The pinnacle of the trip for many students and adults, Machu Picchu sits as one of the Seven Wonders of the World. The students spent the day in the area, marvelling over the history and architecture of the citadel.
Adrian Vivona
The pinnacle of the trip for many students and adults, Machu Picchu sits as one of the Seven Wonders of the World. The students spent the day in the area, marvelling over the history and architecture of the citadel.

Day 4:  Machu Picchu The group woke up excited to visit Machu Picchu. They were told only to bring an overnight bag, as they would leave all their luggage at the village hotel they were leaving. After packing their necessities, the group arrived at the train station, where they would take a train to get to Machu Picchu, a ride that would take approximately one hour and thirty minutes. “We were all really excited to go to Machu Picchu, and even though the ride was long it was worth it,” said Mancuso. “As we climbed higher, we all got more and more excited to arrive.” Once their train trip ended, they boarded a bus that would take them to Machu Picchu, an Incan citadel high in the Andes Mountains. The group proceeded to climb the 3,000 stairs up to the Wonder of the World. The weather proved cloudy, a storm brewing in the distance, but the NC group was so high up the clouds were on top of them. On Machu Picchu, they were almost 8,000 feet above sea level. “Machu Picchu was the most extraordinary place I’ve ever been to,” said Campbell. “It felt like we’d just walking into the past, which was so cool and such an amazing feeling.” After lingering in the area, the group proceeded to climb up to 9,000 feet to visit the Gate of the Sun. The walk was about a mile, but the stairs proved extremely steep, with no apparent organization to the size or height of each step. It began raining as they climbed, and by the time the group made it to the Gate, everyone was soaked. “Once you got past the exhausting walk up, it was completely worth it, because the view was something like I’ve never seen,” said AP US History teacher Mrs. Rankenburg. “You could see so much of the valley, all from above.”

On the fourth day of their trip, the group climbed a mile from Machu Picchu to reach the Temple of the Sun, which was located as high up as possible so as to contemplate heaven more closely.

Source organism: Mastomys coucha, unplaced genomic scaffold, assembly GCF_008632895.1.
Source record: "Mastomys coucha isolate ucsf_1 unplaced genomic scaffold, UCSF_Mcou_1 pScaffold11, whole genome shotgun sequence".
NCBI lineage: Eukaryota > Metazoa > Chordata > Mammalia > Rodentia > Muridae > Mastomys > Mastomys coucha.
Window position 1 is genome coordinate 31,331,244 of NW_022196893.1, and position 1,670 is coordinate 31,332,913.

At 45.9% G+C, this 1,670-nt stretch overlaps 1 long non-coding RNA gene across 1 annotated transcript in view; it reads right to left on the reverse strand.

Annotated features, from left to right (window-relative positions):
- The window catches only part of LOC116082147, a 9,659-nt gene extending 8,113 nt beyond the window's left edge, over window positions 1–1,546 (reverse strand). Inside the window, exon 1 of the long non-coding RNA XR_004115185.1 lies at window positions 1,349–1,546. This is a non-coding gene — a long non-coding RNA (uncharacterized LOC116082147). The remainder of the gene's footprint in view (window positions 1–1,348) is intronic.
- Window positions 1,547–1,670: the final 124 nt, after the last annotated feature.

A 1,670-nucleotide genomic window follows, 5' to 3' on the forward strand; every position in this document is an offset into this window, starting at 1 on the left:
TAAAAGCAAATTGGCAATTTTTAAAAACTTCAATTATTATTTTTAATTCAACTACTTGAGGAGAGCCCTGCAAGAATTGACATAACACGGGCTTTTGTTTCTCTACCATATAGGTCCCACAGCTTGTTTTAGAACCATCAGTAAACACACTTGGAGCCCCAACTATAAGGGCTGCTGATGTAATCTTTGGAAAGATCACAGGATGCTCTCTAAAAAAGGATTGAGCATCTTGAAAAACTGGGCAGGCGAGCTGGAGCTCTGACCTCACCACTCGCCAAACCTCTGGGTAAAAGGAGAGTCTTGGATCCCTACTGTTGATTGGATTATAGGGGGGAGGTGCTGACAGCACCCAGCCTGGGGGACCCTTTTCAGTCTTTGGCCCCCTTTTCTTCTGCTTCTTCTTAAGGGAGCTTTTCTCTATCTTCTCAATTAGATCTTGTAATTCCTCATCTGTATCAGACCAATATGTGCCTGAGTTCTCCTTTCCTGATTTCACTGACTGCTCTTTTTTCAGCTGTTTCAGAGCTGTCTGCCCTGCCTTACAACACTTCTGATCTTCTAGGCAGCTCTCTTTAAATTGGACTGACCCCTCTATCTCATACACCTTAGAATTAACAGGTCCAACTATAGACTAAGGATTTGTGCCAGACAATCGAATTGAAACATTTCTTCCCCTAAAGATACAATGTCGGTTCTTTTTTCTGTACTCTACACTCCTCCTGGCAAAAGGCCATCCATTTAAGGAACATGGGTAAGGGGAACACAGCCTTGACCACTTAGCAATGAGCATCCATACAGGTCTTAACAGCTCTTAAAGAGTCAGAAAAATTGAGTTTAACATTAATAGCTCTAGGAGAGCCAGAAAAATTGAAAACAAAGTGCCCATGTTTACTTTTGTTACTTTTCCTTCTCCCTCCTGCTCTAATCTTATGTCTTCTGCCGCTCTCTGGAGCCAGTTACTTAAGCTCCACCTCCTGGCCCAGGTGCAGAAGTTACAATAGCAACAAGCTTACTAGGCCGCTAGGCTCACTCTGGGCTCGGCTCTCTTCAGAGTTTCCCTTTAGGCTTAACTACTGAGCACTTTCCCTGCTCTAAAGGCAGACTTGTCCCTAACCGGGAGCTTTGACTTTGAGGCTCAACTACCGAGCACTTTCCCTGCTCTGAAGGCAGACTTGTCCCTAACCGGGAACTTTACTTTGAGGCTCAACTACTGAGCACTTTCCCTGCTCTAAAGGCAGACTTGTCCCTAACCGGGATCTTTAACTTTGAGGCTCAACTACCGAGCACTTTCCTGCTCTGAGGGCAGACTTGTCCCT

Adrian Vivona
On the fourth day of their trip, the group climbed a mile from Machu Picchu to reach the Temple of the Sun, which was located as high up as possible so as to contemplate heaven more closely.

NC toured the area until time to climb back down. The uneven rocks were saturated with water, making them slippery. The group made it down after careful maneuvering and the avoidance of the drop next to them, then took the twenty minute bus ride back to the train, and the train back to the Machu Picchu Pueblo Hotel for the night, which was undergoing construction at the time. “It wasn’t the best hotel we’d stayed at, because parts were open to the outside and there were a lot of bugs in the room,” said junior Haven Hardgrave. “I’m glad we only stayed one night.” Yet, despite the hotel, the trip to one of the Seven Wonders proved a rousing success, with the visit creating unforgettable memories in NC students, parents, and teachers; it landed a place in many people’s favorite moments of the trip. “While it may be cliché to say that one of the Wonders of the World was a favorite part, it was,” said Auld. “Beginning with the train ride there and ending with our hike to the Sun Gate, it was full of memories that no matter long I travel with the Magnet program I will never forget.”

 

 

Day 5: Ollantaytambo and Pisac and Cusco On the fifth day of the trip, the group left the Pueblo Hotel behind and took a train back to Ollantaytambo. They arrived back at their original hotel to drop off their overnight bags, then left to take a tour of the Sacred Valley, rich in Inca history. “There was so much to do at the valley,” said Hubbard. “We saw some really cool things, and there was so much history, past and present, about the Inca and about Peruvian traditions.”

Once the tour ended, the group took a more in depth tour of Cusco, one the capital of the Inca empire and, as such, possessing rich historical significance and known for its archeological remains and colonial architecture. The group’s lunch break proved the time the group tried guinea pig for the first time.

““It tasted kind of like chicken, but it was much chewier than that. It wasn’t bad, but I wouldn’t eat it again,” said Singleton.

After eating their full, the group travelledthe Pisac Market, where the group was paired with a local woman, who attempted to teach NC how to weave in their native tradition. The women also taught the group how to tell if an item was made with real or fake alpaca fur, aiding them in their searches for souvenirs.

“Interacting with the local people was also one of my favorite aspects of the trip,” said Auld. “It was incredible to get to have that time with someone from another culture and attempt to communicate with no common language.”

The group bought what they desired and explored the Pisac Marketplace before making their way back to Cusco.

Illustrating the various beliefs and traditions of the Inca people, which survive today, this statue depicts in the Inca concept of Heaven, represented by a bird; Earth, depicted by a puma; and the Underworld, depicted by a snake.